That's the issue that Nassim Nicholas Taleb explores (I got this via Steve Sailer, Taleb on Why Panic Is Good). Taleb argues that what may rationally appear to be a strictly irrational--panicked--response to a risk may, on closer examination, turn out to be a quite rational precaution. Thus the title of his brief essay--The Ethics of Precaution: Why you are harming others by not "overreacting." Here it is:
And speaking of precautions, at The Federalist today Ben Weingarten reports that the Trump Admin Dresses Down Chinese Ambassador About Wuhan Virus Lies. Among other things, he writes:
This escalation by the Trump administration followed growing efforts in recent weeks by Chinese officials and state-run media entities to delink the virus from China, obfuscate, and blame-shift about a global pandemic that originated on its shores, spread in no small part due to a Chernobyl-like response from its leaders, and for which it still has neither provided an accounting for the virus’s origin, nor allowed independent authorities to investigate it.
It must be seen as part of a growing, pivotal effort by the Trump administration State Department, along with among the Department of Justice and others, to engage in the information sphere against a CCP that has taken advantage of our open society, while preventing us from participating in theirs.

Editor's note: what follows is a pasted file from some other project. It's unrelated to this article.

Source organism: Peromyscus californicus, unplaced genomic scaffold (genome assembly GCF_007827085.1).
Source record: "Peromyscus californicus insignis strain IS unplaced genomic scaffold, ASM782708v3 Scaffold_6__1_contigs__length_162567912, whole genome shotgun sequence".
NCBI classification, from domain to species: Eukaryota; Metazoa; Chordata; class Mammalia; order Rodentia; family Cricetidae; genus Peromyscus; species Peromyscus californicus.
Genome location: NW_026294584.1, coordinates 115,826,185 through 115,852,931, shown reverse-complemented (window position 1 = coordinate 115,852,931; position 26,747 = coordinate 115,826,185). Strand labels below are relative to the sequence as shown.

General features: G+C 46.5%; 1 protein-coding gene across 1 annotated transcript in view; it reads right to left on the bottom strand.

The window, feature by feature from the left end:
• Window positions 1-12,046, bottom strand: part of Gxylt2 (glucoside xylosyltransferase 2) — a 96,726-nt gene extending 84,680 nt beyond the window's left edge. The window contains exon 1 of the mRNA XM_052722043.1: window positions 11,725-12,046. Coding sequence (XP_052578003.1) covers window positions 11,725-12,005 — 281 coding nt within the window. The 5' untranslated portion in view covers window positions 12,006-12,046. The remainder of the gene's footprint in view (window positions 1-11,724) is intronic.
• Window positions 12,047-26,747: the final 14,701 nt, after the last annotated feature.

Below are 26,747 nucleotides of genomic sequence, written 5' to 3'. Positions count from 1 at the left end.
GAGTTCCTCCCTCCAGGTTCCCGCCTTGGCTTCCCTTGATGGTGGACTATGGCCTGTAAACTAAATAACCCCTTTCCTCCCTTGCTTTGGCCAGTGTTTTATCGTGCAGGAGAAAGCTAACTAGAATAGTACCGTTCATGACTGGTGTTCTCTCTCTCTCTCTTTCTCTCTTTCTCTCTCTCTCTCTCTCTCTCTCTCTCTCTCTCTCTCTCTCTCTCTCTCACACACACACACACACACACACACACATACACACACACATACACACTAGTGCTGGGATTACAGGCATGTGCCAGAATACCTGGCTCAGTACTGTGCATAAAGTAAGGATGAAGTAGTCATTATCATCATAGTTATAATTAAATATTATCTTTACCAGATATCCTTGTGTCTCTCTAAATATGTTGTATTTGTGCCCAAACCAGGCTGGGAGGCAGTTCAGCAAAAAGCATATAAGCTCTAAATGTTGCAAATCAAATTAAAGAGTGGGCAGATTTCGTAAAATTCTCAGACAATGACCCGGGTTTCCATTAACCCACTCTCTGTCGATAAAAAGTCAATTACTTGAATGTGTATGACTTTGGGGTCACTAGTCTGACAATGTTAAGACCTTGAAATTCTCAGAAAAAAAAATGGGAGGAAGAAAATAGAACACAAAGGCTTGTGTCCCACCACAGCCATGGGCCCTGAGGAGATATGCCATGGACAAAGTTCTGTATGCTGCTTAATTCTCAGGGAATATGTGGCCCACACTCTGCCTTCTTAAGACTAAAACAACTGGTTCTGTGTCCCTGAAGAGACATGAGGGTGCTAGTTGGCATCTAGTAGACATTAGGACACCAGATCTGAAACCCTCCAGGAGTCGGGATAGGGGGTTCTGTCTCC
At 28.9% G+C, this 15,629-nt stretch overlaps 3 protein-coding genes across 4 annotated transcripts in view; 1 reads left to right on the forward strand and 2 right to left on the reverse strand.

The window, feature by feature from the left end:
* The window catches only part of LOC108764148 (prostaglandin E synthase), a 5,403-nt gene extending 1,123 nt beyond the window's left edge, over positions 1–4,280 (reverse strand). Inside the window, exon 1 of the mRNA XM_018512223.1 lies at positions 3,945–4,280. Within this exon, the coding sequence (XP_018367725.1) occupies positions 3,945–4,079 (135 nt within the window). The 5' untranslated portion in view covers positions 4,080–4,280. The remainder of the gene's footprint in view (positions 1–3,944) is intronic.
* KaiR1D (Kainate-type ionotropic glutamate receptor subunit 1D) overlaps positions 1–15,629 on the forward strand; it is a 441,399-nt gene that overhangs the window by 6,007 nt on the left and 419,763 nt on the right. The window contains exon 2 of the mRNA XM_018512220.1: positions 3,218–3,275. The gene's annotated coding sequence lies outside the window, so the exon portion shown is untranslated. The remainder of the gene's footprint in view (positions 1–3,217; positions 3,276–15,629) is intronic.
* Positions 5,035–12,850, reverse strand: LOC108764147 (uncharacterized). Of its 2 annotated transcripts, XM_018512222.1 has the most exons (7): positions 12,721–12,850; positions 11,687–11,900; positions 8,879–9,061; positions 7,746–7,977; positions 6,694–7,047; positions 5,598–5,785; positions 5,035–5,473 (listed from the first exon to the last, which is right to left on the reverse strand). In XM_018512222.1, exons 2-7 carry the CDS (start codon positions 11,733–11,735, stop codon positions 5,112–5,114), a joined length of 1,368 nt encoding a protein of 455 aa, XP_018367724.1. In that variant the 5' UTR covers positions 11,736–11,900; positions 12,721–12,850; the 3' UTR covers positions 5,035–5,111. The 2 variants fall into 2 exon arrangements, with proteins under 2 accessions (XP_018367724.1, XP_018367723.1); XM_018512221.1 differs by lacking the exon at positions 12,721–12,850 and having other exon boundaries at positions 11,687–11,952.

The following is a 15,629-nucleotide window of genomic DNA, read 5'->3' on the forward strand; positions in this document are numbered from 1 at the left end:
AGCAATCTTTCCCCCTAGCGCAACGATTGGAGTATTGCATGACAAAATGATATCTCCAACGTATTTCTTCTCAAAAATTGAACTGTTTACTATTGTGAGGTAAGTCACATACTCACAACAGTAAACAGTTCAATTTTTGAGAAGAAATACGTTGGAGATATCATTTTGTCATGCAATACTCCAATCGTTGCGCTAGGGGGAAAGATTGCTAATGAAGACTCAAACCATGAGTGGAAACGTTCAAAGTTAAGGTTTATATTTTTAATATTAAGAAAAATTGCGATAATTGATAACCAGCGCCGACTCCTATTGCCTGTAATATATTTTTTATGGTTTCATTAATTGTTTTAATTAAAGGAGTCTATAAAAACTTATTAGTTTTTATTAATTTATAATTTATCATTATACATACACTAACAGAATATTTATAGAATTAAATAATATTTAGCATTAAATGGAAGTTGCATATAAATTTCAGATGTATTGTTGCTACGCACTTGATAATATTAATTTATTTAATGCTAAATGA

The Trump State Department has sought to openly and honestly discuss the totalitarian nature of the CCP regime, ...
Coronavirus should crystallize the reality of the danger Communist-ruled China poses to the U.S. national interest, the necessity of forthrightly countering it, and the revolutionary effort the Trump administration has undertaken to reorient the relationship by putting America First.
Don Surber, with some help from the NYT and CNBC, puts this in more pointed fashion--Follow the money. The virus did.
Red China helped create Italy's crisis, and Communists never let a crisis go to waste.
The New York Times reported last March, "For decades, Italy felt the brunt of the Chinese economic juggernaut that the United States argues poses a threat to the financial and political future of the West.
"China’s government-backed manufacturers, operating on a much larger scale with much cheaper costs, devoured small Italian companies producing machinery, textiles and pharmaceuticals. Chinese knockoffs infuriated its high-fashion brands."
Red China was dumping cheap products to kill industries, thus Red China eventually has a monopoly. Politicians and think-tank pundits cynically defend this as the free market. But Red China closes its market to foreigners.
CNBC reported last March, "Italy’s decision to be the first major European economy to join China’s massive investment and infrastructure project, the Belt and Road Initiative, can only exacerbate tensions between Italy and its neighbors."
The story also said, "China sees the BRI as a way to efficiently and easily export more of its goods to lucrative markets; its critics see the initiative as a vanity project that increases indebtedness among its participating countries. They also complain that the BRI gives Chinese companies unfettered access to other markets and economies, but that its own is still largely closed to foreign investment.